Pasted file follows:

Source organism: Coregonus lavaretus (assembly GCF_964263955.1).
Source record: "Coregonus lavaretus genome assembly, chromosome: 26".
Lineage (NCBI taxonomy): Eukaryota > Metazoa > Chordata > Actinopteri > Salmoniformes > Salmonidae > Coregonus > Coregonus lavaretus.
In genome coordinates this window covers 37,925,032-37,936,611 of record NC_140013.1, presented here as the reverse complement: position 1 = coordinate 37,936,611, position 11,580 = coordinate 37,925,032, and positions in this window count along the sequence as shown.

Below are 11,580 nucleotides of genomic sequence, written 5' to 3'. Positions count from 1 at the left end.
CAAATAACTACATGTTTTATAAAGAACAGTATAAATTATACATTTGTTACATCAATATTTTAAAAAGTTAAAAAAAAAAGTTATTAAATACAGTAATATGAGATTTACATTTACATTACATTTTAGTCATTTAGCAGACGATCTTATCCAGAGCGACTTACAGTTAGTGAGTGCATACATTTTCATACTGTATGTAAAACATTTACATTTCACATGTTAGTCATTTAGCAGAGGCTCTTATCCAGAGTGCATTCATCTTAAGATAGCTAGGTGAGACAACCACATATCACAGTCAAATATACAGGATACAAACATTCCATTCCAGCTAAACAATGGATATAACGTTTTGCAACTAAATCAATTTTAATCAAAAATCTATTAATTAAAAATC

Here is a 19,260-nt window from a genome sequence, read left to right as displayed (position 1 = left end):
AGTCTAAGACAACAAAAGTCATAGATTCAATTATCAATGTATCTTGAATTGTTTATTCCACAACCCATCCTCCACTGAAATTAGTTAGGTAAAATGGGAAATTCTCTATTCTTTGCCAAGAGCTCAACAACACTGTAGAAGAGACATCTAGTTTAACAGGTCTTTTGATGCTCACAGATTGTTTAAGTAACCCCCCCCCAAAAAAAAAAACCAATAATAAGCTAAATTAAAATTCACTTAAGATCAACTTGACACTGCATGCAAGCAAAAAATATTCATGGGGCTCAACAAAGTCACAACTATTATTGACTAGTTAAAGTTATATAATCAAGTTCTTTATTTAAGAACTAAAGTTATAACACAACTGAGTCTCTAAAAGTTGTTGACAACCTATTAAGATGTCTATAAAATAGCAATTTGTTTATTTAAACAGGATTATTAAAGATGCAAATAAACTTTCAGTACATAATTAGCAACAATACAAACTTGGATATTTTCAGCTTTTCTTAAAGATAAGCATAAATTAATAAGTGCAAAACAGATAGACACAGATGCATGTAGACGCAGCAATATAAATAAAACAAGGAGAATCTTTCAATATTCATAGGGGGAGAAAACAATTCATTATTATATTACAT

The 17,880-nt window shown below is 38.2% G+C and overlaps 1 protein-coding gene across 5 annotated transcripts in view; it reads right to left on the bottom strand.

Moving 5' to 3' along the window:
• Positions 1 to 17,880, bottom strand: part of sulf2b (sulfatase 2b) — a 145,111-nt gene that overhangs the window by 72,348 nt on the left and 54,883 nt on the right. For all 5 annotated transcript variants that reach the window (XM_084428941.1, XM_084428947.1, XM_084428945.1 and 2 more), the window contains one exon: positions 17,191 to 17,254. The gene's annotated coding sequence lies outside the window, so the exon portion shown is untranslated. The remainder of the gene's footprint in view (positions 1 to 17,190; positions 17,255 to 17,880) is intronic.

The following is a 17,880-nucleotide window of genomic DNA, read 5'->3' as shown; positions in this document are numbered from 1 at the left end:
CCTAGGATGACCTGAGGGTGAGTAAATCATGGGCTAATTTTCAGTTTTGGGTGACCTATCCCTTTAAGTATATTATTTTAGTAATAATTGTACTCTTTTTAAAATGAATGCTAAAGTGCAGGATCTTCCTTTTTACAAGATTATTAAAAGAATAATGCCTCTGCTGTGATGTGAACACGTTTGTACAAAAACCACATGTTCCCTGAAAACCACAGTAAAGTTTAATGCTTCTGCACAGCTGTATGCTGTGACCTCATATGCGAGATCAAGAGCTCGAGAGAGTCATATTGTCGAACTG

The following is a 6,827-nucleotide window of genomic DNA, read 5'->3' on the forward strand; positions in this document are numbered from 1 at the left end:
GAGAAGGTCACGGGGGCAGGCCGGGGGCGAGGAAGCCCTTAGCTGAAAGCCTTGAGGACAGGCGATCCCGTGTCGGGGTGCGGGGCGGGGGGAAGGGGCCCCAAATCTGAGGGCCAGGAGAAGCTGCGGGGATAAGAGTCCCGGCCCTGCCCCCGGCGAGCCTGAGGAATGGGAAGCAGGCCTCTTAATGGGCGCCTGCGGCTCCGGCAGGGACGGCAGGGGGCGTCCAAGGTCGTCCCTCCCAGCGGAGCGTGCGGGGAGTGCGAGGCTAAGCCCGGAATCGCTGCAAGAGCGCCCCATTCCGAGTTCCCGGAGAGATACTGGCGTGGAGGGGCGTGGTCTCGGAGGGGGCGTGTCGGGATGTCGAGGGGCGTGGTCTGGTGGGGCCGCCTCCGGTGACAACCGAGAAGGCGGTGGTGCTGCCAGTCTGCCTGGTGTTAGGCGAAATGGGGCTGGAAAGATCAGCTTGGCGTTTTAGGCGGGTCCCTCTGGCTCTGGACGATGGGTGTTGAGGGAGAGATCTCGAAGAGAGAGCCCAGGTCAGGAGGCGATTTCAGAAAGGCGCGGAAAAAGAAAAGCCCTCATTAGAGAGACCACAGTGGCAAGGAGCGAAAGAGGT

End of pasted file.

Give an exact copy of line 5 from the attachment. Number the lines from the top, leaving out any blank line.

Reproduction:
Below are 11,580 nucleotides of genomic sequence, written 5' to 3'. Positions count from 1 at the left end.